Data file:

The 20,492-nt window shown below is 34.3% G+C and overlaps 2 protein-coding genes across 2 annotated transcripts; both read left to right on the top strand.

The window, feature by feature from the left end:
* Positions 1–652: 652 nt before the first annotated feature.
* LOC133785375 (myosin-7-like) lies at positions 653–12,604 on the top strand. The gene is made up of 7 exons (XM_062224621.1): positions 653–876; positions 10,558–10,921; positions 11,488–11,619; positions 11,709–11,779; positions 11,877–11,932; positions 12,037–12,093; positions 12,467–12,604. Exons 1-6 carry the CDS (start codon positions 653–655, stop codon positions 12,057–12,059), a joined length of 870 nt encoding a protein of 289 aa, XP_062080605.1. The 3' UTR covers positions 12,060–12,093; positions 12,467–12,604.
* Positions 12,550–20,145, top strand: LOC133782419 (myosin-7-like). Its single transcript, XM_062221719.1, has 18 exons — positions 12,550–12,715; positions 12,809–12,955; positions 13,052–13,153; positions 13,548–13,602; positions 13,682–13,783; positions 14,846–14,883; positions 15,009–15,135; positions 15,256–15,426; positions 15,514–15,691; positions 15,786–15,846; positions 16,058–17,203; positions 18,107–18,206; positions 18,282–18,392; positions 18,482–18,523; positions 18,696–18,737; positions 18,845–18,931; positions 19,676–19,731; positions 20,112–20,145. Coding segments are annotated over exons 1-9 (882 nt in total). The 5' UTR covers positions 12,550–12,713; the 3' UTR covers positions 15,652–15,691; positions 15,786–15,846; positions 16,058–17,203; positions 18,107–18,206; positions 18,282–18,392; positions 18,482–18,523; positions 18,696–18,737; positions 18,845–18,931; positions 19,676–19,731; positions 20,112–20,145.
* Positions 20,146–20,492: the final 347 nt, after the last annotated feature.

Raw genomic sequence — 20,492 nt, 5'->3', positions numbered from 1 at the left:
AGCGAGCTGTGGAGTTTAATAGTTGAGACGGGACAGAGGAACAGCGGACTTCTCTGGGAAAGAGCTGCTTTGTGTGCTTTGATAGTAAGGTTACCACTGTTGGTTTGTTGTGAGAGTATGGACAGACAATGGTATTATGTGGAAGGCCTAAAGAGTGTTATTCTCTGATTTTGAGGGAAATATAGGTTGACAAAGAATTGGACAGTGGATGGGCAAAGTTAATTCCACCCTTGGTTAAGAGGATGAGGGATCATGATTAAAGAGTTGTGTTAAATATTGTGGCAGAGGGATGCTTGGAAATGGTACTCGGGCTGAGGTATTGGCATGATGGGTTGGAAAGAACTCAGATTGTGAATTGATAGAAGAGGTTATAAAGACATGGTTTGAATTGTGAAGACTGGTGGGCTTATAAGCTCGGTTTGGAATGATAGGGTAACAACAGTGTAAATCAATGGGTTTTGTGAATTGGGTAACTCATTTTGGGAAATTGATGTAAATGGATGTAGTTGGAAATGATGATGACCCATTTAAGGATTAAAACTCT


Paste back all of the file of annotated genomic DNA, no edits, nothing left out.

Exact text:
The 20,492-nt window shown below is 34.3% G+C and overlaps 2 protein-coding genes across 2 annotated transcripts; both read left to right on the top strand.

The window, feature by feature from the left end:
* Positions 1–652: 652 nt before the first annotated feature.
* LOC133785375 (myosin-7-like) lies at positions 653–12,604 on the top strand. The gene is made up of 7 exons (XM_062224621.1): positions 653–876; positions 10,558–10,921; positions 11,488–11,619; positions 11,709–11,779; positions 11,877–11,932; positions 12,037–12,093; positions 12,467–12,604. Exons 1-6 carry the CDS (start codon positions 653–655, stop codon positions 12,057–12,059), a joined length of 870 nt encoding a protein of 289 aa, XP_062080605.1. The 3' UTR covers positions 12,060–12,093; positions 12,467–12,604.
* Positions 12,550–20,145, top strand: LOC133782419 (myosin-7-like). Its single transcript, XM_062221719.1, has 18 exons — positions 12,550–12,715; positions 12,809–12,955; positions 13,052–13,153; positions 13,548–13,602; positions 13,682–13,783; positions 14,846–14,883; positions 15,009–15,135; positions 15,256–15,426; positions 15,514–15,691; positions 15,786–15,846; positions 16,058–17,203; positions 18,107–18,206; positions 18,282–18,392; positions 18,482–18,523; positions 18,696–18,737; positions 18,845–18,931; positions 19,676–19,731; positions 20,112–20,145. Coding segments are annotated over exons 1-9 (882 nt in total). The 5' UTR covers positions 12,550–12,713; the 3' UTR covers positions 15,652–15,691; positions 15,786–15,846; positions 16,058–17,203; positions 18,107–18,206; positions 18,282–18,392; positions 18,482–18,523; positions 18,696–18,737; positions 18,845–18,931; positions 19,676–19,731; positions 20,112–20,145.
* Positions 20,146–20,492: the final 347 nt, after the last annotated feature.

Raw genomic sequence — 20,492 nt, 5'->3', positions numbered from 1 at the left:
AGCGAGCTGTGGAGTTTAATAGTTGAGACGGGACAGAGGAACAGCGGACTTCTCTGGGAAAGAGCTGCTTTGTGTGCTTTGATAGTAAGGTTACCACTGTTGGTTTGTTGTGAGAGTATGGACAGACAATGGTATTATGTGGAAGGCCTAAAGAGTGTTATTCTCTGATTTTGAGGGAAATATAGGTTGACAAAGAATTGGACAGTGGATGGGCAAAGTTAATTCCACCCTTGGTTAAGAGGATGAGGGATCATGATTAAAGAGTTGTGTTAAATATTGTGGCAGAGGGATGCTTGGAAATGGTACTCGGGCTGAGGTATTGGCATGATGGGTTGGAAAGAACTCAGATTGTGAATTGATAGAAGAGGTTATAAAGACATGGTTTGAATTGTGAAGACTGGTGGGCTTATAAGCTCGGTTTGGAATGATAGGGTAACAACAGTGTAAATCAATGGGTTTTGTGAATTGGGTAACTCATTTTGGGAAATTGATGTAAATGGATGTAGTTGGAAATGATGATGACCCATTTAAGGATTAAAACTCT